Wittnauer Triple Register Chronograph

Wittnauer Triple Register Chronograph

The story of the A. Wittnauer Company--and the man who founded it--is so inspirational that it could be a film by Ron Howard. Albert Wittnauer immigrated to New York City in the 1870s, a lad of sixteen with ambitions as wide as the Atlantic. He came to work for his brother-in-law, Eugene Robert, an importer of fine Swiss timepieces by brands such as Jaeger LeCoultre and Vacheron et Constantin. His experiences working for his brother-in-law inspired him to make watches of his own, with the reliability and craftsmanship of Swiss watches at a lower price point to appease the thrifty American public. He established the A. Wittnauer Company in 1885, at the age of only thirty-one.

Around that time, Wittnauer became the distributor for Longines watches in the United States, and would often house Longines movements in Wittnauer-branded cases. Together with Longines, Wittnauer gained a reputation for their excellent aviation instruments and chronographs. Aviators such as Amelia Earhart piloted their planes with instruments made by Wittnauer, and daredevil aviator Jimmy Mattern wore a Wittnauer AllProof in his aborted flight around the world in 1933.

Longines formally bought Wittnauer in the 1950s, and the brand continued to produce exceptional chronographs at a more competitive price point than their Swiss contemporaries. But like so many watch brands, Wittnauer folded in the face of budget crises in the mid-1980s, causing Longines to dissolve their relationship with Wittnauer. Their watches remain, a testament to their ingenuity and elegance.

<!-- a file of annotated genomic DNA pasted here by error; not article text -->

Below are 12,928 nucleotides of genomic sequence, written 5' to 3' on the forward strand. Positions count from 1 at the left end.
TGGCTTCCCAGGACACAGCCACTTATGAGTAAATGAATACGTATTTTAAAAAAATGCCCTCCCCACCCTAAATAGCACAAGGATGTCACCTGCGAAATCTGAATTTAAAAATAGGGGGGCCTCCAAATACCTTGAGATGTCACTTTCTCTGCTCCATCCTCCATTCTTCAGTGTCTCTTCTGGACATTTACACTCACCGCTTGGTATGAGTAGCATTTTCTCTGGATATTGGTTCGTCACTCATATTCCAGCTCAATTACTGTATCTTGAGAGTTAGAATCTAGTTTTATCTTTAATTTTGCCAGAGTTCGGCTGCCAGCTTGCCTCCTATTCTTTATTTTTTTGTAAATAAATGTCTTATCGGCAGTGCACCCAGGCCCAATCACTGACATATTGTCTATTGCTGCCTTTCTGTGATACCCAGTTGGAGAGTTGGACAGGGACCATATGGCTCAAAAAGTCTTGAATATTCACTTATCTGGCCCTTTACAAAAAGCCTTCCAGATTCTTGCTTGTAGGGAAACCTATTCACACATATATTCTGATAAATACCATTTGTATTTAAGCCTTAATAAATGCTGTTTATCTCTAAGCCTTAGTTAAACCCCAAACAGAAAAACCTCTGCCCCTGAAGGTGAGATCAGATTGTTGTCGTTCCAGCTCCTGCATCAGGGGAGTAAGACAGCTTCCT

Despite all of the credentials, Wittnauer is a brand that has flown firmly under the radar of most collectors, and that's just fine as far as we're concerned- in fact, that's just the type of watch we like around here.

The watch we have here is not only a testament to Wittnauer's abilities, but a reminder of all that we love about vintage chronographs. There's so much to love about it- the perfectly proportioned steel case, the elegant blued steel hands, and the legendary Valjoux 72 movement that beats inside. But let's not beat around the bush here- when we talk about "patina," this is what we mean. The dial, once crisp white, it has taken on a tremendous patina over the past few decades, turning to a deep, even cream color. The hands have darkened, but still gleam blue when the light hits them right, and their luminous paint has taken on the dark orange hue collectors love.

If you've been lusting after a high-grade steel chronograph with a ton of character, this one is hard to beat.


Stainless steel case is approximately 36mm in diameter (excluding the crown). Valjoux 72 hand wound movement. .

Overall condition: Case is in excellent condition over all with light signs of wear consistent with age and use and retaining crisp bevels and edges. Dial has taken on a deep, even cream colored patina from age with light speckling and blue steel hands have darkened. Luminescent elements across the dial and hands have also aged evenly. Wittnauer signed crown.

Includes one 18mm analog/shift leather strap and two 18mm nylon straps by Crown & Buckle.

SKU: TT01032

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